As a final note on the Trinity, it might seem that the doctrine of the Trinity is too messy to be true and that it would be much tidier to have just one completely unified god or to have three separate gods. While these views would be tidier and easier to grasp, it is for that very reason that they seem inadequate. One uniform god makes sense, as do three separate gods, and so they seem to be the very sort of things that would be invented by humans who want to explain everything in a neat and tidy fashion. Why would early Christians have invented the doctrine of the Trinity, when it must have been just as hard to understand for them as it is for us? The answer would seem to be that they did not invent the doctrine, but held faithfully to it because it was the truth revealed by God.
We now know that light behaves in an extraordinarily odd way, with some characteristics of a wave and others of a particle, two things that we thought were totally separate. We only believe that light behaves this way because it has been observed to be true. It is too wild of a claim to invent. Similarly the triune God, whom we profess to be infinitely beyond our ability to grasp, has revealed Himself to be more complex than we would have guessed and that is simply a mystery of the Christian faith.

[1] In the Western Church this line reads “who proceeds from the Father and the Son,” whereas the Eastern Church has only from the Father.
[2] When using the term orthodox in this work, we will intend it to mean the correct belief held by all Christians. If at some point we want to refer to specific orthodox Churches they will be named, such as “Greek Orthodox,” “Eastern Orthodox,” or “Coptic Orthodox.”
[3] Colossians 1:15-20, John 1:1-3, Isaiah 9:6, Hebrews 13:8.
[4] Interestingly, there are some major doctrinal similarities between the Arian heresy and today’s Jehovah’s Witnesses.
[5] John 3:16.
[6] Notice that almost every form of heresy occurred within the first four centuries of the Church’s existence. Satan is not creative with his lies and simply recycles and repackages them again and again.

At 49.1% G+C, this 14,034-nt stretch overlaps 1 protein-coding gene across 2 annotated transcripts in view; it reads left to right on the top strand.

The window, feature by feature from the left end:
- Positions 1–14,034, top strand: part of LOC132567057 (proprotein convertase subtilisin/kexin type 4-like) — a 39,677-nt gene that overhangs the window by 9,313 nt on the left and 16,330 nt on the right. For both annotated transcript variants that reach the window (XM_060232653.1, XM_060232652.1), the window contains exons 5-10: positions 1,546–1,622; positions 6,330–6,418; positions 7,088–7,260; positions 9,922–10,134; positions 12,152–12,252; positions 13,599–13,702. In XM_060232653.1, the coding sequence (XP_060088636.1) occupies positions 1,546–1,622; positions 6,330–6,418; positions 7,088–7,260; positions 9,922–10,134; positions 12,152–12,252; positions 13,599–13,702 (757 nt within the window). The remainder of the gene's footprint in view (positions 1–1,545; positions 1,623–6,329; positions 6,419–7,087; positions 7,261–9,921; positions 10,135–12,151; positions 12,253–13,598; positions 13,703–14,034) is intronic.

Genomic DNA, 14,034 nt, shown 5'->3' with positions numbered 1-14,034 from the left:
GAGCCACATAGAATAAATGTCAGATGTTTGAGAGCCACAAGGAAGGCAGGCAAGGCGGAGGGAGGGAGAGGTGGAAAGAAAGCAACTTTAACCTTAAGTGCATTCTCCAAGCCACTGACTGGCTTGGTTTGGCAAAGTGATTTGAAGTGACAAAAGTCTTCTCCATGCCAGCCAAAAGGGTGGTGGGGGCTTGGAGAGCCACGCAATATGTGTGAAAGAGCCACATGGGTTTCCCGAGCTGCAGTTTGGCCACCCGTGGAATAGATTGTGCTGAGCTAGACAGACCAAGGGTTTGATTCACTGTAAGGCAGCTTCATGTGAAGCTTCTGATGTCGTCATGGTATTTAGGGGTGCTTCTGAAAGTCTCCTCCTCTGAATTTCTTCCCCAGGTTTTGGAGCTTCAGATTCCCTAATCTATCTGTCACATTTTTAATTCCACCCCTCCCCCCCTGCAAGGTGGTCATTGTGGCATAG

Tuesday, June 24, 2008

Wordle: Beautiful Word Clouds

KJV Old Testament KJV New Testament
This isn't a particularly theological post, but yesterday the Boundless Line noted the Wordle website, which allows you to enter a bunch of text and have a sweet word cloud generated showing the most common words from the text. You might notice my new logo to the right was produced this way, as well as these King James Version Old and New Testament Word clouds I just made. It's worth checking out.

Tuesday, June 17, 2008

Rumors, Smears, Lies, and Slander

Allow me to begin with a promise: This blog will not become dominated with the presidential race, although it may touch on it from time to time as the issues in that race collide with the Christian's pursuit of Christ.
When November finally arrives, I will cast my vote for Senator John McCain. I will do this because I agree with him on more issues than I do with Senator Barack Obama. I would really, honestly prefer that McCain win the election because I think he would be better for the United States and the world than Obama.
I make that clear primarily for the sake of integrity, because I abhor the rumors, smears and lies that are circulating already in this presidential race, mainly with regard to Senator Obama. There is no indication that Senator McCain is connected to the slander at all, and I commend both candidates for generally keeping their campaigns focused on issues and not personal attacks. The fact remains that rumors are arising at a grassroots level and are being propagated by people like you and me. For instance, haven't you heard that Obama helped finance his socialist, East Germany educated, cousin's presidential bid in Kenya; that he won't recite the Pledge of Allegiance, was or is a Muslim, or that he was sworn into office with his hand on the Quran; that his campaign is being financed by Hugo Chavez; that he has been endorsed by the KKK; that he attended a madrassa as a child? Haven't you been given a wink and a nod with regard to his name: Barack (a Swahili name that sounds Arabic) Hussein (remember Saddam?) Obama (rhymes with Osama)? The fact of the matter is that none of these claims are true, the truth is readily obtainable, and yet many people (Christians included) propagate these lies as if they are true or very well could be.
Why does this matter? Let us look back at that ninth commandment: "You shall not give false testimony against your neighbor." Should we try to weasel our way out by asking whether or not a presidential candidate is our neighbor, let us remember what Jesus had to say in response to a similar question. Think back to the many things the Bible has to say about false witnesses. Remember that we worship the God who once described Himself as being the Truth. Remember the apostle Paul exhorting us to buckle on the belt of truth as part of our spiritual armor. Remember that love does not delight in evil but rejoices with the truth.
If the Word of God teaches us such things, how can we take part in passing on lies, in bearing false witness against our neighbor? We cannot excuse ourselves for not knowing these rumors to be false, because we know better than to believe everything we hear without examination.